I mentioned previously how many fighting games come and go from my consoles. After the jump, I wanted to discuss why this is.
As I sit here typing this, I can tell you that my PS4 currently has Guilty Gear Xrd Rev 2, Skullgirls 2nd Encore, Mortal Kombat XL, King of Fighters XIV, Garou, and Dead or Alive 5 Last Round currently installed, with Street Fighter V, Ultra Street Fighter IV, BlazBlue Chronophantasma EXTEND and Tekken 7 in the library. I’m hoping to maybe get my hands on Final Fantasy Dissidia NT, and Dragonball Z Fighterz soon and am very excited (sort of) for Soul Calibur VI. There are a couple of others on my radar too.
My Vita (and subsequently PSTV) are currently playing host to Skullgirls 2nd Encore, BlazBlue Chronophantasma EXTEND, Street Fighter x Tekken (yes, really), Mortal Kombat 9, Dead or Alive 5+, PSP ports of Dissidia, Dissidia Duodecim, Darkstalkers Chaos Tower, Tekken 6, Soul Calibur, and PlayStation One ports of Guilty Gear, Tekken 3, and Street Fighter 2 Alpha.
Even my 3DS has Smash Bros (its at EVO, its a fighting game), and Super Street Fighter IV 3D installed with carts of the ever dodgy Dead or Alive and Tekken ports somewhere around here.
I even have Shadow Fight 3, Tekken, Mortal Kombat and Skullgirls on my Razer Phone.
So why so freaking many??
The answer ultimately lies in why I like fighting games, which is the same answer as to why Dark Souls, Bloodborne, Alundra, and Ikaruga are amongst my favourite games of all time (notice how Ikaruga stands out, there?). Skill. Or at least “time investment”.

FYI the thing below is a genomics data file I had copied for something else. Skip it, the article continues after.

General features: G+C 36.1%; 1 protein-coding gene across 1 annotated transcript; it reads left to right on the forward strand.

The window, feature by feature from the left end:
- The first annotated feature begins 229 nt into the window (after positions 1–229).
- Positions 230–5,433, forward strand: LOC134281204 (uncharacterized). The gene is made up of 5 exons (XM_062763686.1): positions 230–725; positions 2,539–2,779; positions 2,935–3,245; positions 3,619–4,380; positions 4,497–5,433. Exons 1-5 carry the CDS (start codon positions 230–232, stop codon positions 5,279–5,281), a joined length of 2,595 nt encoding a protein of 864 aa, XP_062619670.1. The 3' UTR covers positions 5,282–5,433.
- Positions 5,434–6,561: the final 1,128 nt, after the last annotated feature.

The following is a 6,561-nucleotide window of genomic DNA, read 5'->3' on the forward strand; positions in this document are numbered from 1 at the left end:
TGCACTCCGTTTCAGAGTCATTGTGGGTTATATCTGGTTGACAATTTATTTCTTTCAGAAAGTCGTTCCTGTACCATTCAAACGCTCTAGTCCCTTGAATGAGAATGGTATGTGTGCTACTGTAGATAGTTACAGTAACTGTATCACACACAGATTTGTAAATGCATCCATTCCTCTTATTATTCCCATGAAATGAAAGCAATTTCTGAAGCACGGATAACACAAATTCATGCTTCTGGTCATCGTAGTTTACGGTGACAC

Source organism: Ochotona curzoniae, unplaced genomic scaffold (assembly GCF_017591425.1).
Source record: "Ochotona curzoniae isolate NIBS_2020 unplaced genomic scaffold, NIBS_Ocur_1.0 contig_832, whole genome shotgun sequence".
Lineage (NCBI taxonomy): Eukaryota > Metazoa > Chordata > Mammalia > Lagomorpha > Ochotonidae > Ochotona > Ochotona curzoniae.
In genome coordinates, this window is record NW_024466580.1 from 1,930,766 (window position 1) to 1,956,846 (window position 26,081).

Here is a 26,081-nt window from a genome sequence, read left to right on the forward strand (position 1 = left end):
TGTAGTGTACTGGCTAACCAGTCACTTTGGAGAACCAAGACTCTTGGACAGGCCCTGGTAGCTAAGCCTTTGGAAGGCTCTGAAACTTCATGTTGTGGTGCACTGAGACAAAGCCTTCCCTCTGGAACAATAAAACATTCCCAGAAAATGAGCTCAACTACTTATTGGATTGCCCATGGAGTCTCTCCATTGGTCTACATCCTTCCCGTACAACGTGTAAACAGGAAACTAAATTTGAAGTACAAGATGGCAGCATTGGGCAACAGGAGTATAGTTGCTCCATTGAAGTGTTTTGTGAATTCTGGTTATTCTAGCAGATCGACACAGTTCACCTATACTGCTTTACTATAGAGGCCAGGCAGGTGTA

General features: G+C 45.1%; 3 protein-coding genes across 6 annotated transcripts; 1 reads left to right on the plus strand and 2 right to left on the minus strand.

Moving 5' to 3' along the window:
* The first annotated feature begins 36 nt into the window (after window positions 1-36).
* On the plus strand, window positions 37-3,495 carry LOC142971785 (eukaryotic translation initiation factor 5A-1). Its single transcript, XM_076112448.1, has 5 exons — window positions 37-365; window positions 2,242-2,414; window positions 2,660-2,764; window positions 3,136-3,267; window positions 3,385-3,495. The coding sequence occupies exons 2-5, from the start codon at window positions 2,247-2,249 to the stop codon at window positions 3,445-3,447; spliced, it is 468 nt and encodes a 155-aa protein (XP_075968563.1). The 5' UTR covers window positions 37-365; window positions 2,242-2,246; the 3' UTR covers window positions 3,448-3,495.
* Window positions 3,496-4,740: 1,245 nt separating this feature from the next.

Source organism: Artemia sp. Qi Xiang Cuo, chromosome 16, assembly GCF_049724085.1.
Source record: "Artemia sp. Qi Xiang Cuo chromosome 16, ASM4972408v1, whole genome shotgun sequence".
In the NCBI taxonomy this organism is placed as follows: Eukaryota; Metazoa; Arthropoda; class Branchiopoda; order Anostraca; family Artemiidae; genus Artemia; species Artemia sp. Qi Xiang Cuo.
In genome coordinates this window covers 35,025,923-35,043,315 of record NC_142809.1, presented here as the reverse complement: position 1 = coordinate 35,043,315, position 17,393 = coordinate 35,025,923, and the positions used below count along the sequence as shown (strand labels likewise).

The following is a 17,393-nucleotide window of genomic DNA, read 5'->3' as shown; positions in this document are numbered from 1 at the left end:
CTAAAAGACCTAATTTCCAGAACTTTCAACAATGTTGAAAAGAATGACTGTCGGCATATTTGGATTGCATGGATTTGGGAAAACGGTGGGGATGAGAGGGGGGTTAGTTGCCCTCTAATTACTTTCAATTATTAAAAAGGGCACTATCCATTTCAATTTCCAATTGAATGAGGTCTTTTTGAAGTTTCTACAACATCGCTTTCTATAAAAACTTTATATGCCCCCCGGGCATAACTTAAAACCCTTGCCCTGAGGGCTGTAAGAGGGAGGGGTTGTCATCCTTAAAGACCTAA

None of these are ultimately “pick up and play” games, at least not the first time. Sure, you might enjoy loading them up, jumping in at the lowest difficulty setting (excepting the Soulsborne series, of course) and having a blast before being ultimately wrecked, but – and I know I verge on sounding elitist at this point – the true joy of these games only gleams through after pints of blood, sweat, and tears are sacrificed to the game.
Before I continue, I absolutely agree that these genres at large and games in specific should maintain a degree of accessibility to casual play. Easy to play, difficult to master. I personally find that the game’s that resonate with me most are the ones that I broke my fingers on time after controller-flingingly-infuriating time again. Conversely, games that allowed me to dash through on hyper easy mode (or worse, allowed me to skip entire sections if I dared to fail them more than twice) barely get finished, let alone replayed, unless they have another, overwhelmingly positive draw to them, such as story.
Again, I am all for difficulty settings in video games (there is no way that I would personally ever go through Alien Isolation or Resident Evil 7 on anything higher than Easy, as I’m in it for the story in these examples), but I am still a fan of a game that challenges.